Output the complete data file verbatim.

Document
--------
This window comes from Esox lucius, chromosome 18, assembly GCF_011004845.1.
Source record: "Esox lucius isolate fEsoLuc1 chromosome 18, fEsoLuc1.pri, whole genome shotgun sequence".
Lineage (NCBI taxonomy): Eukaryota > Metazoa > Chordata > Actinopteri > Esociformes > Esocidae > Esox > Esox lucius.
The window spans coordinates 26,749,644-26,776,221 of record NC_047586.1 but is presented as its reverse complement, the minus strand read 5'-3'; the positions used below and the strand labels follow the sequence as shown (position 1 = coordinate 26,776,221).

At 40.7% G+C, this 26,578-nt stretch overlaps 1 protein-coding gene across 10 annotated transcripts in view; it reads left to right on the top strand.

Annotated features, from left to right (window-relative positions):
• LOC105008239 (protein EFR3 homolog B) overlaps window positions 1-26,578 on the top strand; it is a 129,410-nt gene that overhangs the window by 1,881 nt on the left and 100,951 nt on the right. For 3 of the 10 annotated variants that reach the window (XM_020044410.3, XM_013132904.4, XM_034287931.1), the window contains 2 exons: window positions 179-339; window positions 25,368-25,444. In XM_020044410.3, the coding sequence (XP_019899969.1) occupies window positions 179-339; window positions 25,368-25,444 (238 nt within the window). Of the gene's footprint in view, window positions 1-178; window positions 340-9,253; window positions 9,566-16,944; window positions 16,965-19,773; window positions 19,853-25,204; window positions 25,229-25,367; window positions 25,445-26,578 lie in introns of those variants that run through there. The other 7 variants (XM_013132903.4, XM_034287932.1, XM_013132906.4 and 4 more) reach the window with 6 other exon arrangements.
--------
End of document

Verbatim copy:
This window comes from Esox lucius, chromosome 18, assembly GCF_011004845.1.
Source record: "Esox lucius isolate fEsoLuc1 chromosome 18, fEsoLuc1.pri, whole genome shotgun sequence".
Lineage (NCBI taxonomy): Eukaryota > Metazoa > Chordata > Actinopteri > Esociformes > Esocidae > Esox > Esox lucius.
The window spans coordinates 26,749,644-26,776,221 of record NC_047586.1 but is presented as its reverse complement, the minus strand read 5'-3'; the positions used below and the strand labels follow the sequence as shown (position 1 = coordinate 26,776,221).

At 40.7% G+C, this 26,578-nt stretch overlaps 1 protein-coding gene across 10 annotated transcripts in view; it reads left to right on the top strand.

Annotated features, from left to right (window-relative positions):
• LOC105008239 (protein EFR3 homolog B) overlaps window positions 1-26,578 on the top strand; it is a 129,410-nt gene that overhangs the window by 1,881 nt on the left and 100,951 nt on the right. For 3 of the 10 annotated variants that reach the window (XM_020044410.3, XM_013132904.4, XM_034287931.1), the window contains 2 exons: window positions 179-339; window positions 25,368-25,444. In XM_020044410.3, the coding sequence (XP_019899969.1) occupies window positions 179-339; window positions 25,368-25,444 (238 nt within the window). Of the gene's footprint in view, window positions 1-178; window positions 340-9,253; window positions 9,566-16,944; window positions 16,965-19,773; window positions 19,853-25,204; window positions 25,229-25,367; window positions 25,445-26,578 lie in introns of those variants that run through there. The other 7 variants (XM_013132903.4, XM_034287932.1, XM_013132906.4 and 4 more) reach the window with 6 other exon arrangements.